Maxine Waters Sends Sappy Tweet to Sam Bankman-Fried
Tim Cook's Silence Just Said Everything
Rural Counties in Texas Are Declaring Local Immigration 'Disasters’
Why Is This Pro-Life Group Souring on Their Keynote Speaker?
DHS Planned Meeting With Leftist Groups Who Pushed Border Patrol Whipping Hoax
Why LeBron James Is Annoyed With the Media
Kanye and Conservatives’ Two Big Problems
How Much Worse Can the Biden Economy Get in 2023? The CBO Weighs...
Mandatory Recount Ordered in Colorado Congressional Race
Democrat Senators Are Worried About Title 42 Ending at the Border
A Return to Mask Mandates? There's More COVID Mess Coming Out of LA...
McConnell: By the Way, House Democrats Have Chosen a Conspiratorial Election Denier As...
Here's How Many Millionaires Collected COVID Unemployment Income
'I Tried My Best': Musk Takes Action Against Ye After Latest Tweet
November Jobs Report Sends Stock Futures Tumbling

We Have A Good Way to Resolve Patent Disputes—Let’s Not Eliminate It

The opinions expressed by columnists are their own and do not necessarily represent the views of

On this week’s episode of “You Too Can Be a Patent Judge,” consider these two cases:

  • Los Angeles wants to open high-occupancy traffic lanes that charged variable tolls, rewarding those with high occupancy with lower costs to reduce traffic and smog. On the East Coast, drivers have transponders in their cars that charge their accounts each time they drive past a tolling booth or high-speed tolling receiver. If Los Angeles uses a transponder with basically the same capabilities, does that constitute a separately patentable item?
  • A drug company has an exclusive blockbuster drug for a specific disease that requires patients to take it daily. If it extends the dosage so it can be taken only three times a week, is that a new drug worthy of another 17 years of patent protection?

In both cases, the patent claims were found to be invalid – Los Angeles did not have to pay the firm that claimed to hold the patent on transponders, and the new dosage was not declared a new drug.

More importantly, this finding was reached without court cases that could cost those challenging the patents millions of dollars and, in effect, leave them defenseless against assertions of patent privilege by the holders.  

Instead, the cases were decided through the Inter Partes Review process—a trial-like proceeding conducted at the U.S. Patient and Trademark Office’s Patent Trial and Appeal Board that reviews the patentability of one or more claims of previously issued patents. The process, created as part of the America Invents Act of 2011, has been credited with saving companies more than $2 billion in legal fees, not to mention fees for experts, research and other costs.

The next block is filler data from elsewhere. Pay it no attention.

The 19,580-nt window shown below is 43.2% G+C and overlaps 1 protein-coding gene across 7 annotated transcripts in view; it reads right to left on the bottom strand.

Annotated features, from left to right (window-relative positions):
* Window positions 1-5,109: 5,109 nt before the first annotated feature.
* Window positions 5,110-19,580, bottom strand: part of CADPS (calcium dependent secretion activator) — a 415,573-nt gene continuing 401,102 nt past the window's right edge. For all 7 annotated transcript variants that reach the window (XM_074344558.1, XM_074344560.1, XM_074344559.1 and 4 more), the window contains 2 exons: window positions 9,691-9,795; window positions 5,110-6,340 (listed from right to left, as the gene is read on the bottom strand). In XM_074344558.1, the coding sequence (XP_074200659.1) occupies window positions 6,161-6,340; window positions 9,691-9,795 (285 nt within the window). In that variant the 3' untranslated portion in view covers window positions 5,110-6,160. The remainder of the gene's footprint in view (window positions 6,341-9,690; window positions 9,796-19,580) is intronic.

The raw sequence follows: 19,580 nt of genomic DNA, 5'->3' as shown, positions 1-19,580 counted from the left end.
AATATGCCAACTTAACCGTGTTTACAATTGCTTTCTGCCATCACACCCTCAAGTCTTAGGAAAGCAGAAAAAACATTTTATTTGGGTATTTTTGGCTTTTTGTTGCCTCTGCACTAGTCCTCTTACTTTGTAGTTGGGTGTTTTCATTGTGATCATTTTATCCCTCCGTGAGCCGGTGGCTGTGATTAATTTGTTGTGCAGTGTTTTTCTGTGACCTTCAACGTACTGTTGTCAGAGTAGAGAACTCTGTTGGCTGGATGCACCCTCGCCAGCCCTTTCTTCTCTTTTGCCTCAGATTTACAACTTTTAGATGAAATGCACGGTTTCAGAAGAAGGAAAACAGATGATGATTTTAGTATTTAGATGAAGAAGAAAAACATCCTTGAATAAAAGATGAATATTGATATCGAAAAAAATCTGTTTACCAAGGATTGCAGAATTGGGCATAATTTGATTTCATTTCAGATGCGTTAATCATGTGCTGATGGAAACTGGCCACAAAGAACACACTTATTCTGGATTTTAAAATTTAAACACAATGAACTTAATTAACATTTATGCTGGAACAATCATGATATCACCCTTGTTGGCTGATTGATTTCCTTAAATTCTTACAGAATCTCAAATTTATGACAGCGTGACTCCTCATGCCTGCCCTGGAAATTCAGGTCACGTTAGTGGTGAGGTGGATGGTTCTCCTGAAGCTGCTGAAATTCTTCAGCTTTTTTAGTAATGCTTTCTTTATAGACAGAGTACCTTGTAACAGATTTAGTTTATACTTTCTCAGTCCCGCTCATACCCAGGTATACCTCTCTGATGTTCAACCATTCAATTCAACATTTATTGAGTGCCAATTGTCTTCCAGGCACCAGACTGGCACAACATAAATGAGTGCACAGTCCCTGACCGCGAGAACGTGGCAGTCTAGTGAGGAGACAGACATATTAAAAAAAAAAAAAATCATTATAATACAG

This process, which has been lauded as an efficient, less expensive and responsive way to address the occasionally erroneous product of severely overtaxed patent examiners – the average patent receives all of nine hours of review – is under threat.

Legislation recently reintroduced by Sen. Chris Coons, D-Del., would gut Inter Partes Review and reverse a Supreme Court ruling in eBay v. Mercexchange and again allow non-practicing entities – companies that own patents, don’t produce those products, but lay in wait for opportunities to make money off patent claims – to get immediate injunctions against the production of those products.

In the case of Los Angeles, a company called Transport Technologies, a non-practicing entity, sued LA Metro, Southern California’s transit authority, asserting patents it held for counting and transmitting information from auto transponders amounted to a separate claim for which it should be paid.

LA Metro attempted to settle the matter through mediation, but that failed. So it filed a motion before the Patent Trial and Appeal Board that claimed the Transport Technologies patent was invalid because it was only an abstract idea rather than an introduction of new technology.

The Patent Trial and Appeal Board agreed LA Metro’s claim likely would succeed, so it referred the matter for an Inter Partes Review, and LA Metro prevailed. It cost the agency between $200,000 and $300,000, as opposed to well over $1 million if it had had to go through with the lawsuit.

The Transport Technologies patent talked about two distinct transmissions – a transmitter and a transponder that received signals. This indicates two devices, but LA Metro, like the EZ-Pass on the East Coast, uses only one device. This was not a hard case.

But judges, as one expert observed, “generally will not grant summary judgment on this type of argument, meaning that LA Metro would have to incur the expense of a trial to defend themselves using this argument.”

In fact, it is extremely hard to convince jurors in a trial to invalidate a patent because jurors tend to defer to the patent holder. This one action saved a taxpayer-supported public entity at least three-fourths of a million dollars. It provided a resolution that favored the transit agency over a company that holds a patent but does not create any economic activity by producing and selling it – the purpose of patent protection.

By examining the creations of America’s inventors and innovators, the U.S. Patent and Trademark Office has enabled the most dramatic economic expansion and general prosperity in the history of the world. It has done its part to perform government’s highest function – the protection of property.

Of the 640,000 patents granted in 2018, only 659 were challenged by the end of 2019. Non-producing entities have not gone away, but as a Stanford law professor told the New York Times, “Now they sue and ask for $50,000 rather than sue and ask for $1 million.”

Inter Partes Review is working. This is no time to change it.

Join the conversation as a VIP Member


Trending on Townhall Video